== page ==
Look, there’s a lot to unpack in this. First, you should know that “Netflix is a Joke” is not a criticism, but is actually the name Netflix has chosen for its comedy strand. I think. I mean, they seem to be owning the phrase so they certainly don’t view it as an insult. Second, “Netflix is a Joke” has just launched its very own original social series, which you can watch on YouTube, Facebook, Twitter, and Instagram (but not, apparently, on Netflix. Huh.). And finally, there’s the series itself: It’s called Dressing Funny with Tan France, and involves Queer Eye’s fashion guru styling a bunch of comedians you know and love, including Nick Kroll, Ali Wong, Miranda Sings, Tina Fey, Rachel Dratch, and Pete Davidson. Here’s the trailer!
Now, I’d be willing to bet actual singles of dollars on the fact that this show sprang from the sheer magic of the video France did with Hasan Minhaj last fall, to promote the launch of Patriot Act. And even if this show isn’t a spin-off of that video, it still remains the benchmark for all that this new series could achieve.
So, how is it stacking up so far? Well, here’s the first episode for you, where France tries to make John Mulaney look less like a dad and more “f*ckable”:
Now, Kristy and I have spent a lot of time and energy trying to wrap our heads around the (terrible) fashion decisions on display in this episode. Like, do they not see how those henley buttons clash with the buttons on the double-breasted suit? Do they realize that suit makes Mulaney look like a coke dealer from Miami Vice? Has any actual human person ever strapped a fanny pack across their chest like Rambo? Why do none of the clothes seem to fit? Why skinny jeans? WHY SKINNY JEANS?!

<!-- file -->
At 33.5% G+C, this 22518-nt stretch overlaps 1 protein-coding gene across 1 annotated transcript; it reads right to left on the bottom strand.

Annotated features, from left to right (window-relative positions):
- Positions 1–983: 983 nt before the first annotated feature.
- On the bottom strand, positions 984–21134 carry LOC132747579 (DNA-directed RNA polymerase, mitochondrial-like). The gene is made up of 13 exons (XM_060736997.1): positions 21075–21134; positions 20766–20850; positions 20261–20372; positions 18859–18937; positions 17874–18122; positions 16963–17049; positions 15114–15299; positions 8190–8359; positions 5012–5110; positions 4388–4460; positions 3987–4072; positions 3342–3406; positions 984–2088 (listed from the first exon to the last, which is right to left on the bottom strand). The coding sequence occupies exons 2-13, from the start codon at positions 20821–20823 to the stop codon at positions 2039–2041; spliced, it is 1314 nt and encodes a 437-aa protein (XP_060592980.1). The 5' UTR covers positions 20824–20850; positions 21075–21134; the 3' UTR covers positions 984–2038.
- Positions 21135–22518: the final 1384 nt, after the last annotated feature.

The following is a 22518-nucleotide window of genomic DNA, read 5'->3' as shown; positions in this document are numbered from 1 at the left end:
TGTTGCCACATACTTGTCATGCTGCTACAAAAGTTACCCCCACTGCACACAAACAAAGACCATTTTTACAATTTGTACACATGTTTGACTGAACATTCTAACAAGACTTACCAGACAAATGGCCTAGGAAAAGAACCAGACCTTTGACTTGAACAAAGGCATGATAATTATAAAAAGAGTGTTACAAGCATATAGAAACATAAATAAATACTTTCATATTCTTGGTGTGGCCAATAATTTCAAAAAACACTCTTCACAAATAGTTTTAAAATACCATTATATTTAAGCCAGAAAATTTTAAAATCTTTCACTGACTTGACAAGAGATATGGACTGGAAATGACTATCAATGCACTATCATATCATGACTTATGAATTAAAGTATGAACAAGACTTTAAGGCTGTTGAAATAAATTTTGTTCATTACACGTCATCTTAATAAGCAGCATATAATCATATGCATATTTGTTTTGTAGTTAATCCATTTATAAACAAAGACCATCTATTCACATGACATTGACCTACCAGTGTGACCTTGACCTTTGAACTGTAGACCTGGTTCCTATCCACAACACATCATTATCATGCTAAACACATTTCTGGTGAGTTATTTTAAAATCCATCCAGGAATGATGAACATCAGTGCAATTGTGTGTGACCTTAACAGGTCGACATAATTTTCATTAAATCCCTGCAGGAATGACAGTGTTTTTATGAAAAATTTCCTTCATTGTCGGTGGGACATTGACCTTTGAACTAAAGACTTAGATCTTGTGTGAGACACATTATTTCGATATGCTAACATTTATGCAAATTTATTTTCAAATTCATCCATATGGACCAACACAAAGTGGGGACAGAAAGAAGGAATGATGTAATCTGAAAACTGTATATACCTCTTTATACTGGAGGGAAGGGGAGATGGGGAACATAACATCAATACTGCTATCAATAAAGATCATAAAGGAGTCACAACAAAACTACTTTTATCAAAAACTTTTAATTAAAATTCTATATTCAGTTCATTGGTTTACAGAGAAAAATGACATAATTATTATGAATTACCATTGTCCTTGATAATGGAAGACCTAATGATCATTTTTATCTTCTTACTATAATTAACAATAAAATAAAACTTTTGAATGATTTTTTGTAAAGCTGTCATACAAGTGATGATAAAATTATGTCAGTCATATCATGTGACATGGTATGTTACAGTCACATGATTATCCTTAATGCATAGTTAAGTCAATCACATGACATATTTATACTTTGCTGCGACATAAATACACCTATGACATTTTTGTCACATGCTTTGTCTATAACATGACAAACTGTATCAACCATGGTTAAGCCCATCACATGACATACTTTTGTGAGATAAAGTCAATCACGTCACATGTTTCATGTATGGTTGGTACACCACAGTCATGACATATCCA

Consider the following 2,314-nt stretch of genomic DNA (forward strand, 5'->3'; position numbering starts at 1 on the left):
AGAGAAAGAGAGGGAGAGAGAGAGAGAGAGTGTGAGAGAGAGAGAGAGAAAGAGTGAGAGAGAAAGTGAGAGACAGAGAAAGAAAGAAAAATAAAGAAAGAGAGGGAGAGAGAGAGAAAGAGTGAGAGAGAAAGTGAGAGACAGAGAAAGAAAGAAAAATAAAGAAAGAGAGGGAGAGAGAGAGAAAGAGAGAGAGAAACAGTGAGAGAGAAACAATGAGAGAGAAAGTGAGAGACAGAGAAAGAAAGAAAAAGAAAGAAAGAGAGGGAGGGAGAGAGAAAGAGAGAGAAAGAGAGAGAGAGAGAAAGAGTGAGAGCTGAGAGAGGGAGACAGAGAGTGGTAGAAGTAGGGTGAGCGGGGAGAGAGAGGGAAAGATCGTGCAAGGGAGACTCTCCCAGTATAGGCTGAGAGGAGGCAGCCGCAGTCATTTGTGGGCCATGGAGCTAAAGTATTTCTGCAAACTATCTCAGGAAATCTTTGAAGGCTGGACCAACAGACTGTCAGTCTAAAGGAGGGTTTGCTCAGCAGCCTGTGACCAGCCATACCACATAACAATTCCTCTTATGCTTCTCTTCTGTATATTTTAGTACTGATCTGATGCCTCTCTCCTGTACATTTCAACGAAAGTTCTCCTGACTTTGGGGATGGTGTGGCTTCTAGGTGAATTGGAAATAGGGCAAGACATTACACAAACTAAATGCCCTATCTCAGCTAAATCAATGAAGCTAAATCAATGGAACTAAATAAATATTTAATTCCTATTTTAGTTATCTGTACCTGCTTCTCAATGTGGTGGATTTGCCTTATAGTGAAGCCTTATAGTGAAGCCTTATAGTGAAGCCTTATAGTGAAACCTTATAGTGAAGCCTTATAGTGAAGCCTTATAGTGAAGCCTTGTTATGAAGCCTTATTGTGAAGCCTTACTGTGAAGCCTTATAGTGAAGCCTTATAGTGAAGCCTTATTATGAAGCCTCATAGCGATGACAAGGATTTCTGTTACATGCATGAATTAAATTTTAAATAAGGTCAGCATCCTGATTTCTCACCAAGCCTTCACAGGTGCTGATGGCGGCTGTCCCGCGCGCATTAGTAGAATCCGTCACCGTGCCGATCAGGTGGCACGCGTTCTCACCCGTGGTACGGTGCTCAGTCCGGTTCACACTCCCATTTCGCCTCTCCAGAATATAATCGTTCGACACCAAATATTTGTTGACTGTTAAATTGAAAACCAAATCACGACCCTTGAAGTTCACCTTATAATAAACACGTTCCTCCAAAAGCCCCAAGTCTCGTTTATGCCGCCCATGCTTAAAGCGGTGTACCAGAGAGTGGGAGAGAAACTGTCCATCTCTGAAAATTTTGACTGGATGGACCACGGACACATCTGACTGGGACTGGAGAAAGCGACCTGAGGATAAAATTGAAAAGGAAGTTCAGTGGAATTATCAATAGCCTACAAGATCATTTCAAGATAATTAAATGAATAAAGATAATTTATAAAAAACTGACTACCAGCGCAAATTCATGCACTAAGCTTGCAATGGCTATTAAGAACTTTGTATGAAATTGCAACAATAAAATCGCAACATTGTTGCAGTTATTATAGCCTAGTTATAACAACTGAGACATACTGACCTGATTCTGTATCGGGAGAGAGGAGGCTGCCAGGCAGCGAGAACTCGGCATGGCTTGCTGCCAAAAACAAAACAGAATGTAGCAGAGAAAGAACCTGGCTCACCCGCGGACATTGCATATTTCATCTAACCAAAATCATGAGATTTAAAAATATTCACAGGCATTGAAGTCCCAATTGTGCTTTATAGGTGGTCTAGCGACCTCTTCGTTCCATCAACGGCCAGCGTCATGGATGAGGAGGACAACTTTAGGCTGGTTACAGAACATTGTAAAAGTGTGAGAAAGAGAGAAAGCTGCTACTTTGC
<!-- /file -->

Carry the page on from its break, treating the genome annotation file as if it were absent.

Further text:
Ahem. The thing is, we all know Tan France is better than this. So my conclusion is that the title, Dressing Funny, isn’t just a clever witticism about him dressing funny people. It’s literal. He’s dressing people funnily. And that works for me! The success, of course, will rely on how well the comedians play along with these clown get-ups. Predictably, Mulaney faces it all with dry humor and a smirk. And while he still doesn’t quite achieve Minhaj-levels of charm here, he’s still super cute (especially when he’s getting insulted). The point is, I’ll definitely check back in for future episodes. But not on Facebook, because I’m not a monster. I’ll watch my short-form content on YouTube, thank you very much Netflix.